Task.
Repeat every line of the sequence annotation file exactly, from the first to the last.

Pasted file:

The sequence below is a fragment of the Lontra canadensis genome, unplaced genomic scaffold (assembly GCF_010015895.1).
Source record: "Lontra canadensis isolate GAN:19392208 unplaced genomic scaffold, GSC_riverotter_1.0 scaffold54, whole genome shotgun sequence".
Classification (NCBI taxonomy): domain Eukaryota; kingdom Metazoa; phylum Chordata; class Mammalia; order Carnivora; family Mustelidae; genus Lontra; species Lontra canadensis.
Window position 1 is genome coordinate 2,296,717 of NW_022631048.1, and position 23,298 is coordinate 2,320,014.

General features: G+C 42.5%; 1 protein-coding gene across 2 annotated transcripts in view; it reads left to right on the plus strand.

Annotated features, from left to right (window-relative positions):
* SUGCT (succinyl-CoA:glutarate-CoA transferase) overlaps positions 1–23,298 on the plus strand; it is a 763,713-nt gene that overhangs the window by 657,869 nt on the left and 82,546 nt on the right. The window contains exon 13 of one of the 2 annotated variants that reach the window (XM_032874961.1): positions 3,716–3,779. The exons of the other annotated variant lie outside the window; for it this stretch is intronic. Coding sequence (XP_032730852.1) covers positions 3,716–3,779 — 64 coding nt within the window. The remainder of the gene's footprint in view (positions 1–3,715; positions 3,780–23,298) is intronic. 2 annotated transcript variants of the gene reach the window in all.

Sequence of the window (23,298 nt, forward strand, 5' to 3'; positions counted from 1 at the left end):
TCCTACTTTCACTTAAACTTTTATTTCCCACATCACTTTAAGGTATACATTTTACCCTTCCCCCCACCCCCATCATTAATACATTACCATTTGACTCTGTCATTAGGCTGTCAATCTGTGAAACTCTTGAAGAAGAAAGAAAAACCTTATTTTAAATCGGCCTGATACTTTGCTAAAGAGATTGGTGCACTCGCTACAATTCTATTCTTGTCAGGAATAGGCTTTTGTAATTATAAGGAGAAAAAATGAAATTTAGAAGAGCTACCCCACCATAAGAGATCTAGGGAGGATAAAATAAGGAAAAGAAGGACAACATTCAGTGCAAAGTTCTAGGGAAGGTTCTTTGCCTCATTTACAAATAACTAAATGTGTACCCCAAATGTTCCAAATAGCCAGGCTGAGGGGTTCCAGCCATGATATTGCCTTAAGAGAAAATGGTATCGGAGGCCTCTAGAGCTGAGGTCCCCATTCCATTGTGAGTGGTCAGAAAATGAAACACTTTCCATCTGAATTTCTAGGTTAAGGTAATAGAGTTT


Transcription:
The sequence below is a fragment of the Lontra canadensis genome, unplaced genomic scaffold (assembly GCF_010015895.1).
Source record: "Lontra canadensis isolate GAN:19392208 unplaced genomic scaffold, GSC_riverotter_1.0 scaffold54, whole genome shotgun sequence".
Classification (NCBI taxonomy): domain Eukaryota; kingdom Metazoa; phylum Chordata; class Mammalia; order Carnivora; family Mustelidae; genus Lontra; species Lontra canadensis.
Window position 1 is genome coordinate 2,296,717 of NW_022631048.1, and position 23,298 is coordinate 2,320,014.

General features: G+C 42.5%; 1 protein-coding gene across 2 annotated transcripts in view; it reads left to right on the plus strand.

Annotated features, from left to right (window-relative positions):
* SUGCT (succinyl-CoA:glutarate-CoA transferase) overlaps positions 1–23,298 on the plus strand; it is a 763,713-nt gene that overhangs the window by 657,869 nt on the left and 82,546 nt on the right. The window contains exon 13 of one of the 2 annotated variants that reach the window (XM_032874961.1): positions 3,716–3,779. The exons of the other annotated variant lie outside the window; for it this stretch is intronic. Coding sequence (XP_032730852.1) covers positions 3,716–3,779 — 64 coding nt within the window. The remainder of the gene's footprint in view (positions 1–3,715; positions 3,780–23,298) is intronic. 2 annotated transcript variants of the gene reach the window in all.

Sequence of the window (23,298 nt, forward strand, 5' to 3'; positions counted from 1 at the left end):
TCCTACTTTCACTTAAACTTTTATTTCCCACATCACTTTAAGGTATACATTTTACCCTTCCCCCCACCCCCATCATTAATACATTACCATTTGACTCTGTCATTAGGCTGTCAATCTGTGAAACTCTTGAAGAAGAAAGAAAAACCTTATTTTAAATCGGCCTGATACTTTGCTAAAGAGATTGGTGCACTCGCTACAATTCTATTCTTGTCAGGAATAGGCTTTTGTAATTATAAGGAGAAAAAATGAAATTTAGAAGAGCTACCCCACCATAAGAGATCTAGGGAGGATAAAATAAGGAAAAGAAGGACAACATTCAGTGCAAAGTTCTAGGGAAGGTTCTTTGCCTCATTTACAAATAACTAAATGTGTACCCCAAATGTTCCAAATAGCCAGGCTGAGGGGTTCCAGCCATGATATTGCCTTAAGAGAAAATGGTATCGGAGGCCTCTAGAGCTGAGGTCCCCATTCCATTGTGAGTGGTCAGAAAATGAAACACTTTCCATCTGAATTTCTAGGTTAAGGTAATAGAGTTT